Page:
Each distance that is calculated is an estimate, from that particular pair of species, of the divergence time between those two species. For the Jukes- Cantor model, the estimate is computed using the formula for ut given above, as long as the nucleotide symbols in the two sequences are all either A, C, G, T, U, N, X, ?, or - (the latter four indicate a deletion or an unknown nucleotide). This estimate is a maximum likelihood estimate for that model. For the Kimura 2-parameter model, with only these nucleotide symbols, formulas special to that estimate are also computed. These are also, in effect, computing the maximum likelihood estimate for that model. In the Kimura case it depends on the observed sequences only through the sequence length and the observed number of transition and transversion differences between those two sequences. The calculation in that case is a maximum likelihood estimate and will differ somewhat from the estimate obtained from the formulas in Kimura's original paper. That formula was also a maximum likelihood estimate, but with the transition/transversion ratio estimated empirically, separately for each pair of sequences. In the present case, one overall preset transition/transversion ratio is used which makes the computations harder but achieves greater consistency between different comparisons.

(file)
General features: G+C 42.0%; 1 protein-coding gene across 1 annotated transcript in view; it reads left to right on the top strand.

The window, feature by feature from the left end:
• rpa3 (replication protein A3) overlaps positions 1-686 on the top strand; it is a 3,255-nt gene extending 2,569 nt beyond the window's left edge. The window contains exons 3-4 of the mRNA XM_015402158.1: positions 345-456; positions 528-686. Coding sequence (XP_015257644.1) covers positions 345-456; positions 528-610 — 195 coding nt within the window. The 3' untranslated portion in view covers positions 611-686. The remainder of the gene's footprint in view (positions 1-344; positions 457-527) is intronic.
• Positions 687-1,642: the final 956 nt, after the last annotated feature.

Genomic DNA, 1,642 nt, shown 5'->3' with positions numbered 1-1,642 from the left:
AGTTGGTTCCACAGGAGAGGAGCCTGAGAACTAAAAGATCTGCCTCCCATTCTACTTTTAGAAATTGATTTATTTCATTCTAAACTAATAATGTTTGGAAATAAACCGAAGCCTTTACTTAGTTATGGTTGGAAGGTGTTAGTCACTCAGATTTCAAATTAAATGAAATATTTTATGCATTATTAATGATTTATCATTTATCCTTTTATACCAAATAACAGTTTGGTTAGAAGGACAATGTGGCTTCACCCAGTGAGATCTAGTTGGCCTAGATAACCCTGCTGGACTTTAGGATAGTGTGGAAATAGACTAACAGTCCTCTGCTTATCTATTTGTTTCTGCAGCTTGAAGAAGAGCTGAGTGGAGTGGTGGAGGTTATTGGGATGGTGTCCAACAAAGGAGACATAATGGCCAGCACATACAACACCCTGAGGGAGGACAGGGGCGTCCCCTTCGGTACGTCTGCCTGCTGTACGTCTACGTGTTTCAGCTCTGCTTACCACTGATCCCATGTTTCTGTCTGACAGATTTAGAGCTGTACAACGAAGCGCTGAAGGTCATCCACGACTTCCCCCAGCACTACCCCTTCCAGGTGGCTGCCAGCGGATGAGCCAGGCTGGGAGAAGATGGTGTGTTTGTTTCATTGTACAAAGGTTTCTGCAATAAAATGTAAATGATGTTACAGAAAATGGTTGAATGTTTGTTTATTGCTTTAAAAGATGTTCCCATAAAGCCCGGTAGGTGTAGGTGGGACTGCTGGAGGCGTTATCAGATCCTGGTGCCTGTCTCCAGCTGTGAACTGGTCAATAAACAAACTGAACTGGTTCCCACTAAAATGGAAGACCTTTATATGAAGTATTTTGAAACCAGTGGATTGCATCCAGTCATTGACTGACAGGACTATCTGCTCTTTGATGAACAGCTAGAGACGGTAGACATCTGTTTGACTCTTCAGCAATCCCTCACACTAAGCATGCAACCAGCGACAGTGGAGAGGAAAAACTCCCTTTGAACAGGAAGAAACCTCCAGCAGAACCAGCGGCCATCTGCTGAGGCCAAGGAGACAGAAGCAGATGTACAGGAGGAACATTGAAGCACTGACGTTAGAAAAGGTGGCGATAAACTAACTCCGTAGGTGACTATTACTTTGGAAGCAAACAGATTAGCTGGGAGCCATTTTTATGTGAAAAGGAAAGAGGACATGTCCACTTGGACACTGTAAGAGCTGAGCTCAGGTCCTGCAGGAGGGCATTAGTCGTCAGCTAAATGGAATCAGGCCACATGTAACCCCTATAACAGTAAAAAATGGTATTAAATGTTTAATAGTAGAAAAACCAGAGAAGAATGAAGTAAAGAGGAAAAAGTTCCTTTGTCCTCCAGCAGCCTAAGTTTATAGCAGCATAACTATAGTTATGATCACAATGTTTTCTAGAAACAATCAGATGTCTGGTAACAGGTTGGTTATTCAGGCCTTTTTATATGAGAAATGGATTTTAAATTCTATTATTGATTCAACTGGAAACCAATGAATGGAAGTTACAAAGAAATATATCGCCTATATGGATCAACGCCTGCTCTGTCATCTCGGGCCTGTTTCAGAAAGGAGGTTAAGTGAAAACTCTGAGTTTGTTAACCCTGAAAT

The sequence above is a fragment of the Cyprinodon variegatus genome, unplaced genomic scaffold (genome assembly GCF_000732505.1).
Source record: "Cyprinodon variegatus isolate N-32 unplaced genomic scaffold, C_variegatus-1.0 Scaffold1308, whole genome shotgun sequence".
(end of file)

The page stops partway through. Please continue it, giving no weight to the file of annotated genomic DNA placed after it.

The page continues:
For the F84 model, or for any of the models where one or both sequences contain at least one of the other ambiguity codons such as Y, R, etc., a maximum likelihood calculation is also done using code which was originally written for Dnaml. Its disadvantage is that it is slow. The resulting distance is in effect a maximum likelihood estimate of the divergence time (total branch length between) the two sequences. However the present program will be much faster than versions earlier than 3.5, because I have speeded up the iterations.
The LogDet model computes the distance from the determinant of the matrix of co-occurrence of nucleotides in the two species, according to the formula
D = - 1/4(loge(|F|) - 1/2loge(fA1fC1fG1fT1fA2fC2fG2fT2))Where F is a matrix whose (i,j) element is the fraction of sites at which base i occurs in one species and base j occurs in the other. fji is the fraction of sites at which species i has base j. The LogDet distance cannot cope with ambiguity codes. It must have completely defined sequences. One limitation of the LogDet distance is that it may be infinite sometimes, if there are too many changes between certain pairs of nucleotides. This can be particularly noticeable with distances computed from bootstrapped sequences.